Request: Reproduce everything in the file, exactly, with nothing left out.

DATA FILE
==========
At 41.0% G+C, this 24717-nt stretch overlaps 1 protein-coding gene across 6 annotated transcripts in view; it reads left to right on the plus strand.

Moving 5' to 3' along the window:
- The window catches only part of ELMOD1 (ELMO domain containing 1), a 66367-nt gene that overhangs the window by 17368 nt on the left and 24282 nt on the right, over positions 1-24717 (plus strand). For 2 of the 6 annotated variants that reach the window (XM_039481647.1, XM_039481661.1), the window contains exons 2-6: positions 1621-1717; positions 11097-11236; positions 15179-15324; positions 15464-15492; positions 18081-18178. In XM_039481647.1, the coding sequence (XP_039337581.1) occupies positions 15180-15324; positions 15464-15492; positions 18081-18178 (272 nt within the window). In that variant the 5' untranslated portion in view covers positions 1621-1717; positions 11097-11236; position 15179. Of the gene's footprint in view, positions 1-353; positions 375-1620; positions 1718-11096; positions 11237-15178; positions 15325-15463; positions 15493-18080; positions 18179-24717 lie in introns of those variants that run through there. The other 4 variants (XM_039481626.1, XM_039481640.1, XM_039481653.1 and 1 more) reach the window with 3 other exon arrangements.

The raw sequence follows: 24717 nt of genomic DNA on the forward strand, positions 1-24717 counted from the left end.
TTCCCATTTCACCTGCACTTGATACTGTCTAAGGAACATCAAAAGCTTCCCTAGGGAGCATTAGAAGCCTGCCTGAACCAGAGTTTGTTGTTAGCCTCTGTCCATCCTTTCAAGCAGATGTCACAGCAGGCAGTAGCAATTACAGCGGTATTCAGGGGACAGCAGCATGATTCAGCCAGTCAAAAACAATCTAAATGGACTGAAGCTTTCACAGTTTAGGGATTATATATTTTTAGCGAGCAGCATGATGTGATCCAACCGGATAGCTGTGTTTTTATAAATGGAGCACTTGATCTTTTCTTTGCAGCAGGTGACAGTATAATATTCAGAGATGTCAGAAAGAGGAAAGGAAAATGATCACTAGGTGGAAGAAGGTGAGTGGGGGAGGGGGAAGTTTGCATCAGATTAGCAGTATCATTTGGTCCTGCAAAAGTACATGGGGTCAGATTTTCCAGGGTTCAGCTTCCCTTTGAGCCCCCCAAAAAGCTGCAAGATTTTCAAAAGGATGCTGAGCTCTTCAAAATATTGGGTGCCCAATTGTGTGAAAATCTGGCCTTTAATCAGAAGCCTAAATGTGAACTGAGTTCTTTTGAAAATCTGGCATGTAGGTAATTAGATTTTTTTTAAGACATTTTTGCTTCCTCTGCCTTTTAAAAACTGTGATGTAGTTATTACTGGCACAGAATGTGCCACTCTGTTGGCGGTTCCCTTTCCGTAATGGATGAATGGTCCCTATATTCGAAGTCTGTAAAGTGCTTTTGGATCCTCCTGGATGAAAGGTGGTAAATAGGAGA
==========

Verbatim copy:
At 41.0% G+C, this 24717-nt stretch overlaps 1 protein-coding gene across 6 annotated transcripts in view; it reads left to right on the plus strand.

Moving 5' to 3' along the window:
- The window catches only part of ELMOD1 (ELMO domain containing 1), a 66367-nt gene that overhangs the window by 17368 nt on the left and 24282 nt on the right, over positions 1-24717 (plus strand). For 2 of the 6 annotated variants that reach the window (XM_039481647.1, XM_039481661.1), the window contains exons 2-6: positions 1621-1717; positions 11097-11236; positions 15179-15324; positions 15464-15492; positions 18081-18178. In XM_039481647.1, the coding sequence (XP_039337581.1) occupies positions 15180-15324; positions 15464-15492; positions 18081-18178 (272 nt within the window). In that variant the 5' untranslated portion in view covers positions 1621-1717; positions 11097-11236; position 15179. Of the gene's footprint in view, positions 1-353; positions 375-1620; positions 1718-11096; positions 11237-15178; positions 15325-15463; positions 15493-18080; positions 18179-24717 lie in introns of those variants that run through there. The other 4 variants (XM_039481626.1, XM_039481640.1, XM_039481653.1 and 1 more) reach the window with 3 other exon arrangements.

The raw sequence follows: 24717 nt of genomic DNA on the forward strand, positions 1-24717 counted from the left end.
TTCCCATTTCACCTGCACTTGATACTGTCTAAGGAACATCAAAAGCTTCCCTAGGGAGCATTAGAAGCCTGCCTGAACCAGAGTTTGTTGTTAGCCTCTGTCCATCCTTTCAAGCAGATGTCACAGCAGGCAGTAGCAATTACAGCGGTATTCAGGGGACAGCAGCATGATTCAGCCAGTCAAAAACAATCTAAATGGACTGAAGCTTTCACAGTTTAGGGATTATATATTTTTAGCGAGCAGCATGATGTGATCCAACCGGATAGCTGTGTTTTTATAAATGGAGCACTTGATCTTTTCTTTGCAGCAGGTGACAGTATAATATTCAGAGATGTCAGAAAGAGGAAAGGAAAATGATCACTAGGTGGAAGAAGGTGAGTGGGGGAGGGGGAAGTTTGCATCAGATTAGCAGTATCATTTGGTCCTGCAAAAGTACATGGGGTCAGATTTTCCAGGGTTCAGCTTCCCTTTGAGCCCCCCAAAAAGCTGCAAGATTTTCAAAAGGATGCTGAGCTCTTCAAAATATTGGGTGCCCAATTGTGTGAAAATCTGGCCTTTAATCAGAAGCCTAAATGTGAACTGAGTTCTTTTGAAAATCTGGCATGTAGGTAATTAGATTTTTTTTAAGACATTTTTGCTTCCTCTGCCTTTTAAAAACTGTGATGTAGTTATTACTGGCACAGAATGTGCCACTCTGTTGGCGGTTCCCTTTCCGTAATGGATGAATGGTCCCTATATTCGAAGTCTGTAAAGTGCTTTTGGATCCTCCTGGATGAAAGGTGGTAAATAGGAGA